Mary Magdalene of the Light, Oil on Canvas Board, 16" x 20", 2010
I do not claim to know about everything I paint. In fact, it is through painting that I find clues as to what I should be learning. Painting the Magdalene has guided me in discovering the larger dimensions of our world.
I often get the urge to draw a canvas when it is impossible to begin painting, such as the last few minutes in my studio before leaving for the night. I remember I drew this Magdalene at one such moment, and then, months later, began painting. Since this is a very symmetrical image, I knew I must work in ways that complement its symmetry, but also help the eye move around the painting and provide variety. I found myself lightening more and more certain areas of her face, and semi realizing that I was painting the chakras.
I knew extremely little about the chakras. I knew there were chakras, and that's pretty much it. I must have seen pictures, no doubt, but it still surprised me to be painting the Magdalaene with chakras. The painting stayed unfinished in my living room for probably more than one year, or even two. I was not sure how to finish it, or why I had painted it. I really didn't feel qualified to paint things with chakras, but in the meantime, I began learning about color, energy and healing. Although there is still much to learn, I believe I finally understand why I painted the Magdalene this way.
I believe the human Magdalene to have been an enlightened being. Some scholars say that "the seven demons" that Jesus Christ casted out of her refer to an alignment of the seven chakras. She received a healing, and what this means, above all, is a shift in consciousness. A shift in consciousness means leaving behind old patterns and behaviors to emerge as a new being. Her chakras glow because she is light and energy. Her halo, the crown chakra that connects her to LOVE, glows large and bright. Mary Magdalene, by opening herself to Infinite Love, let her energy flow freely and thus became enlightened. She "let it shine", like my friend Pablito would say!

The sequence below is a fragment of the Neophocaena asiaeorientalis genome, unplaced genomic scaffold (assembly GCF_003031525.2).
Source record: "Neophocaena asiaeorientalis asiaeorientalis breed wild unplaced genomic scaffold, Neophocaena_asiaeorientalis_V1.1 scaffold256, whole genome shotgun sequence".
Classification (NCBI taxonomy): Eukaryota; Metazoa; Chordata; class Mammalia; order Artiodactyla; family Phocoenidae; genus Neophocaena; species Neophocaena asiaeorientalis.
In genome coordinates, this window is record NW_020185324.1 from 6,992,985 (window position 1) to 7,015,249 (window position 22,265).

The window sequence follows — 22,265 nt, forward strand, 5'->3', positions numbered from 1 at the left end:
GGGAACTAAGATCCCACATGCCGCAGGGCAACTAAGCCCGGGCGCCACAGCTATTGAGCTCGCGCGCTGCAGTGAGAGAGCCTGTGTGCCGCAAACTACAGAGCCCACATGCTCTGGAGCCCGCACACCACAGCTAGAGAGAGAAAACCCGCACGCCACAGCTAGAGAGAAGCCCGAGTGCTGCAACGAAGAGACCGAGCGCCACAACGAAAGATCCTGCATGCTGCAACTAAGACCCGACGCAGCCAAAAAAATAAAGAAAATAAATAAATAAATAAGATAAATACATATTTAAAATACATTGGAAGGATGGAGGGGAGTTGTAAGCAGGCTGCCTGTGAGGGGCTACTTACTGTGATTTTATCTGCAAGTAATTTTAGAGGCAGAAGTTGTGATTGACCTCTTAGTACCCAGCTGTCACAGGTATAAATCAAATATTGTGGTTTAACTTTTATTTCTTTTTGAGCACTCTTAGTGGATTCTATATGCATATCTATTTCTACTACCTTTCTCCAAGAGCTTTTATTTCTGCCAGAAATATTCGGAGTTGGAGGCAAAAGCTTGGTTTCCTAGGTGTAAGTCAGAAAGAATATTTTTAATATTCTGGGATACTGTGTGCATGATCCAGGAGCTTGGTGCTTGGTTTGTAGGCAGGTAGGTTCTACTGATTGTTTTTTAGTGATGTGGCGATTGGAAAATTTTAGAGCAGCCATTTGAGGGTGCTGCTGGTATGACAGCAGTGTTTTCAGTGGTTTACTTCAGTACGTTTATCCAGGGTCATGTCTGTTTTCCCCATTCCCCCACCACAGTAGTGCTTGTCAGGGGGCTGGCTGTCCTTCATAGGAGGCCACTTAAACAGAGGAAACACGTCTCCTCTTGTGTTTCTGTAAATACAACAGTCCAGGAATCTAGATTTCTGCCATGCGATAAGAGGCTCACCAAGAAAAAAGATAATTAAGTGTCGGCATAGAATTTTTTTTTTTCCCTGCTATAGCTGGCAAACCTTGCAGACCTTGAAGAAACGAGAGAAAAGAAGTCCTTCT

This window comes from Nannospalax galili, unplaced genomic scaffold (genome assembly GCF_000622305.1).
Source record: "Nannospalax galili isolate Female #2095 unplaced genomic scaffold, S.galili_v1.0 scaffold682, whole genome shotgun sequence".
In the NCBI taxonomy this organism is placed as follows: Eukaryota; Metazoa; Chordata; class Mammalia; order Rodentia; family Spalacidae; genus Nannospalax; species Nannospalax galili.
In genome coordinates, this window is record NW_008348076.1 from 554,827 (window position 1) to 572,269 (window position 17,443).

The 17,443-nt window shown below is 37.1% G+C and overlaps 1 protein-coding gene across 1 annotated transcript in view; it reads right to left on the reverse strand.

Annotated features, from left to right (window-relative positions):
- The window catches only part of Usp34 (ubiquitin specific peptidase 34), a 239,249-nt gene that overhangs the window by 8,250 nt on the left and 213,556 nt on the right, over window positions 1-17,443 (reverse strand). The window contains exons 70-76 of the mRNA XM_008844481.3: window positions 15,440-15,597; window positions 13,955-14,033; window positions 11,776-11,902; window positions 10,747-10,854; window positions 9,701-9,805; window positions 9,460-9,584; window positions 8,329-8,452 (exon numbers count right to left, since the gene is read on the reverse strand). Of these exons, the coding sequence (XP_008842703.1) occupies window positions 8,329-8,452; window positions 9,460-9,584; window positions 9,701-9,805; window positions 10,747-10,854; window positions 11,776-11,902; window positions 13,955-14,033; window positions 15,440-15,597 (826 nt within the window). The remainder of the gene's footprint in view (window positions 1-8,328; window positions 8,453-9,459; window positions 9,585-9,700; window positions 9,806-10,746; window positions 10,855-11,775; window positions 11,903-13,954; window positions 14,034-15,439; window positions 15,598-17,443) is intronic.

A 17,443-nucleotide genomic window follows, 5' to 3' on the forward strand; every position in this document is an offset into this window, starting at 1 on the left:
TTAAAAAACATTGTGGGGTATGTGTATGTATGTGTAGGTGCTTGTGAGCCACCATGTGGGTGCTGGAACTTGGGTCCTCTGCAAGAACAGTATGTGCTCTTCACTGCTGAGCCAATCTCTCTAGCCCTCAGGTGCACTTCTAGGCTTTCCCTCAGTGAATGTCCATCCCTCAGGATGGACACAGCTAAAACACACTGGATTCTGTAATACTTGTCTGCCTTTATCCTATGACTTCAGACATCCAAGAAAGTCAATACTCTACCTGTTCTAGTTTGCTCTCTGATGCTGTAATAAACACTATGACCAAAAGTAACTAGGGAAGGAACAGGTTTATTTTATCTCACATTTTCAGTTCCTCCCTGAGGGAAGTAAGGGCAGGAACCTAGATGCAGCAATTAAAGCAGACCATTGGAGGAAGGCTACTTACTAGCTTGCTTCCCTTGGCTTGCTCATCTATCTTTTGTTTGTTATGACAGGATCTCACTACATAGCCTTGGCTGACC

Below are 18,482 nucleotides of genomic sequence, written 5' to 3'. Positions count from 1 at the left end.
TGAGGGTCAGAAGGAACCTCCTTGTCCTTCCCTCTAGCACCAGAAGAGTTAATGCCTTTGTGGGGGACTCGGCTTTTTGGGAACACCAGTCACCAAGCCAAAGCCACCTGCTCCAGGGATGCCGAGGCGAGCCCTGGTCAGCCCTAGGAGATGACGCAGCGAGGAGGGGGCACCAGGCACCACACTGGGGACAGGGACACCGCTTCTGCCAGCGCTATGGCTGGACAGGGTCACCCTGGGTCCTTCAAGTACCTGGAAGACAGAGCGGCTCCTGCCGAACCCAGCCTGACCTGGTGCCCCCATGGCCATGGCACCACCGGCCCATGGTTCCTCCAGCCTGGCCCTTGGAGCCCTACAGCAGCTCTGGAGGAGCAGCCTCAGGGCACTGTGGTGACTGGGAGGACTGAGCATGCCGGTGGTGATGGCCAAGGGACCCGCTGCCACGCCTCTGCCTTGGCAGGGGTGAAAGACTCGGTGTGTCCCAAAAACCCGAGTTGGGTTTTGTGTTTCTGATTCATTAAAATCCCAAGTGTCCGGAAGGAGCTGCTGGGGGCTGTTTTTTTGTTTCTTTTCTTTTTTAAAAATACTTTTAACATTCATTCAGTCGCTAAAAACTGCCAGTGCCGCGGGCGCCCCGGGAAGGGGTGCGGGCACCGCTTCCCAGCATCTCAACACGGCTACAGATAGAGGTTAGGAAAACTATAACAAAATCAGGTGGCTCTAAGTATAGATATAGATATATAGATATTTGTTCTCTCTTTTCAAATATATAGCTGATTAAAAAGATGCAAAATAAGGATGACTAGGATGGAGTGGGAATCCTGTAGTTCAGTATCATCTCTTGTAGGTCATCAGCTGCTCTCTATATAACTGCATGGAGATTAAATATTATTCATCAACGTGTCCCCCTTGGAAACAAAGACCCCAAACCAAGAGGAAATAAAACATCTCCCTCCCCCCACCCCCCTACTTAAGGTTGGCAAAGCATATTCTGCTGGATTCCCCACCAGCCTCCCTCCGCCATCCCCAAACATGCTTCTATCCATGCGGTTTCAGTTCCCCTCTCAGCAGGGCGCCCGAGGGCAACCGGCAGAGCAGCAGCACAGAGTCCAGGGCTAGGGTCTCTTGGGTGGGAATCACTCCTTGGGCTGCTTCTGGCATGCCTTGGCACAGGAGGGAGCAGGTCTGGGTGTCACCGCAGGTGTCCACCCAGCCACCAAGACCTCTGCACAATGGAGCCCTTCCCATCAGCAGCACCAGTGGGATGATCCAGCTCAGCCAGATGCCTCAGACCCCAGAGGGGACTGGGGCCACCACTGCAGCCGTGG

On July 25, I exhibited these Magdalenes for the first time at St. Mark's Church in the Lower East Side. It was a very special occasion for me because I had wanted this from the beginning. And it was a great and unexpected gift when the reverend asked me to place some of the paintings on the altar. The smaller ones went on the altar while the bigger ones, including this one, were on easels in front of a large and rustic cross, almost "at the foot of the Cross" like the biblical Mary Magdalene. When the mass ended and I was getting ready to teach a workshop, a man asked me if I would let him show me "your masterpiece". He said it was one of those pieces that artists paint once in their lifetime. He said it was my Modigliani! Modigliani is one of my favorite artists, so I got curious, Which is it? I thought. Well, he meant this painting, and I could never have expected it. Only time will be able to tell if it is my best piece! But I am glad that this Magdalene spoke to him so deeply. And I am grateful to him for sharing his feelings with me.
Painting Mary Magdalene has taken me to very unexpected places. She has guided me to learn about energy and healing, colors and their healing properties. I think this is a miracle: She is guiding me where I need to go, but where I would never dare go all by myself!